Congress is more than two months late in approving a budget resolution under deadlines set by Gramm-Rudman-Hollings, leaving little time to pass legislation needed to carry out its objectives, including appropriations and spending cutback ("reconciliation") legislation to implement about $40 billion in deficit reductions. When Congress returns from recess July 14, it will have only a month before the initial deficit-estimating "snapshot" is taken, indicating whether the new sanctions are to be invoked.

Procedures for triggering the automatic cuts are under legal attack at the Supreme Court, with a ruling expected soon. But the law contains a fallback provision requiring Congress to make the cuts if the court knocks out the trigger, posing lawmakers with an election-year choice between imposing painful spending cuts and ignoring the law.

The budget calls for new defense spending authority of $292.1 billion, considerably short of the amount estimated necessary to keep pace with inflation. This is in sharp contrast with earlier budgets that gave the Defense Department hefty above-inflation increases that added up to a near-doubling of the defense budget in the last six years.

The budget would allow an increase in current defense appropriations of about $5 billion but would chop nearly $28 billion from Reagan's $320 billion request for next fiscal year, which envisioned an above-inflation increase of about 8 percent. In their separate versions of the budget resolution approved earlier in the year, the House agreed to $285 billion for defense, the Senate $301 billion.

The compromise sets up a contingency fund of $4.8 billion for next year that would be available to the president for "unmet critical needs" if Reagan requests and Congress approves taxes, user fees, asset sales or spending cuts to offset the additional cost.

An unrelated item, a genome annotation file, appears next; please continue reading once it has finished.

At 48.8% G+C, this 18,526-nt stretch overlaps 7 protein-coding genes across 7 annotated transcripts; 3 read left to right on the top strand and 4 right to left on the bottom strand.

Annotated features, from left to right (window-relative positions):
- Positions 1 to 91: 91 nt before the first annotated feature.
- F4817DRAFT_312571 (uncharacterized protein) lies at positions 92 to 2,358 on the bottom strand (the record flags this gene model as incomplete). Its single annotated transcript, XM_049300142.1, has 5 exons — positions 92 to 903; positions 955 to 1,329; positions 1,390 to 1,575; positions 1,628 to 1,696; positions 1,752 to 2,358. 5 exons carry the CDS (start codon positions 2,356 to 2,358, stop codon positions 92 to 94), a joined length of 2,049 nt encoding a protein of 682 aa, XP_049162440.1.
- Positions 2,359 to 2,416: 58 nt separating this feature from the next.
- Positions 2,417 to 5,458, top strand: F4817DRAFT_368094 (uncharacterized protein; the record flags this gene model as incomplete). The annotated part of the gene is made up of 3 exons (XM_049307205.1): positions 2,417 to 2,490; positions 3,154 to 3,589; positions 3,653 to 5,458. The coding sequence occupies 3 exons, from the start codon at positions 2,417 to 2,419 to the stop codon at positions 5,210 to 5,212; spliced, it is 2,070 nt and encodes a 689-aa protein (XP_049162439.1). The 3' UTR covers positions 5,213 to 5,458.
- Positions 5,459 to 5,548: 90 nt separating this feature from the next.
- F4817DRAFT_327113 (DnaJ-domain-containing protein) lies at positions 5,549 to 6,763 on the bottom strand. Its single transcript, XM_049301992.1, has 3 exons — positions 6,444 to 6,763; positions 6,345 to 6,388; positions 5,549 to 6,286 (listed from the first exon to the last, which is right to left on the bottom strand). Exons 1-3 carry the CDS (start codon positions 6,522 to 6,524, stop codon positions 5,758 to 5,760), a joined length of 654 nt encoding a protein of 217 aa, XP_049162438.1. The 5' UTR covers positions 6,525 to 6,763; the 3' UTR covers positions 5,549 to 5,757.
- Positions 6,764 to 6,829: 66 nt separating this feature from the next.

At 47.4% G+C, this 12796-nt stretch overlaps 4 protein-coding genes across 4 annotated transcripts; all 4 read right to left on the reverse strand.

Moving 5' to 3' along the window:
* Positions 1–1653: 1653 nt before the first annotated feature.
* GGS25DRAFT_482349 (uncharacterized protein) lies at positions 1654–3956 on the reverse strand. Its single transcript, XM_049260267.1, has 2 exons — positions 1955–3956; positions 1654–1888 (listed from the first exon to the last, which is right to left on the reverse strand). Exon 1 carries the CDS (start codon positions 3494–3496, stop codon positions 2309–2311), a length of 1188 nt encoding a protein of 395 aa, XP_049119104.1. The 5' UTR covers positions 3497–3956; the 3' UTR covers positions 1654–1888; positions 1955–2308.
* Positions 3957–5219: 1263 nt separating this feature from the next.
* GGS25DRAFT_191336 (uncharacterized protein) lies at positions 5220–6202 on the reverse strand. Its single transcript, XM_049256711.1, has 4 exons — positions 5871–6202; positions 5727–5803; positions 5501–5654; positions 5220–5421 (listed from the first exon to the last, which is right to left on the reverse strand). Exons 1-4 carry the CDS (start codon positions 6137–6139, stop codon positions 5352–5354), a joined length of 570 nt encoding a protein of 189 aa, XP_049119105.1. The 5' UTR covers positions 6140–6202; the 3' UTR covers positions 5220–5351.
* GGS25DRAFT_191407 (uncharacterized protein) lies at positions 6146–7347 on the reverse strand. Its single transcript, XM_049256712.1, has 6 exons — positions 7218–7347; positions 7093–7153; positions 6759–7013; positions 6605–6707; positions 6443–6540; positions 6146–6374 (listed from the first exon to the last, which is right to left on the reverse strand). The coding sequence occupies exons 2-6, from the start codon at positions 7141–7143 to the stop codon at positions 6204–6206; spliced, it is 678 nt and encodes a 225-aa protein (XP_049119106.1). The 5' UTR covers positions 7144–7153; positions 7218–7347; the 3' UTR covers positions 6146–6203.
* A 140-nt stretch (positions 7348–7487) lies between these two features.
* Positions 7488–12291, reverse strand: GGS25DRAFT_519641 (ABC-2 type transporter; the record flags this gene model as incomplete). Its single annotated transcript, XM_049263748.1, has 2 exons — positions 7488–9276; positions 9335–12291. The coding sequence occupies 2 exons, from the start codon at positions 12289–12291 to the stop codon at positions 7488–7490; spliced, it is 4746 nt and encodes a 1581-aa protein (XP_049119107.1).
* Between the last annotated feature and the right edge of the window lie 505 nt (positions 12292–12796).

Two-thirds of the additional outlays could go for defense, which would drive the spending authority figure up to $299 billion, enough to cover the cost of inflation but not much more.

Although tax increases are not specified in the agreement because of House Democratic queasiness over backing any increases opposed by Reagan, it is considered unlikely that Congress would go along with any of the alternatives. The budget already includes user fees and asset sales, and spending cuts are so sensitive that the House-Senate conference almost bogged down at one critical point over cuts amounting to less than 1 percent of the $70 billion Medicare budget.

The tax-contingency compromise was a partial victory for all sides. Reagan avoided a direct challenge from Congress on taxes, but the Senate succeeded in nudging the White House on taxes for defense and the House held to its position that the president had to lead the way on taxes before it would go along.

The budget assumes a full cost-of-living increase for federal retirees as well as Social Security recipients; federal retirees' pensions were frozen last year. It also allows for a 3 percent pay raise for military and civilian employes of the federal government in each of the next three fiscal years.

While providing for continuation of nearly all 44 programs that Reagan wanted to terminate, the budget froze or cut most of them. For instance, the Urban Development Action Grant program (UDAG), Economic Development Administration and Appalachian Regional Commission would be continued but cut 10 percent. Mass transit would be cut 10 percent; Amtrak funding would be increased.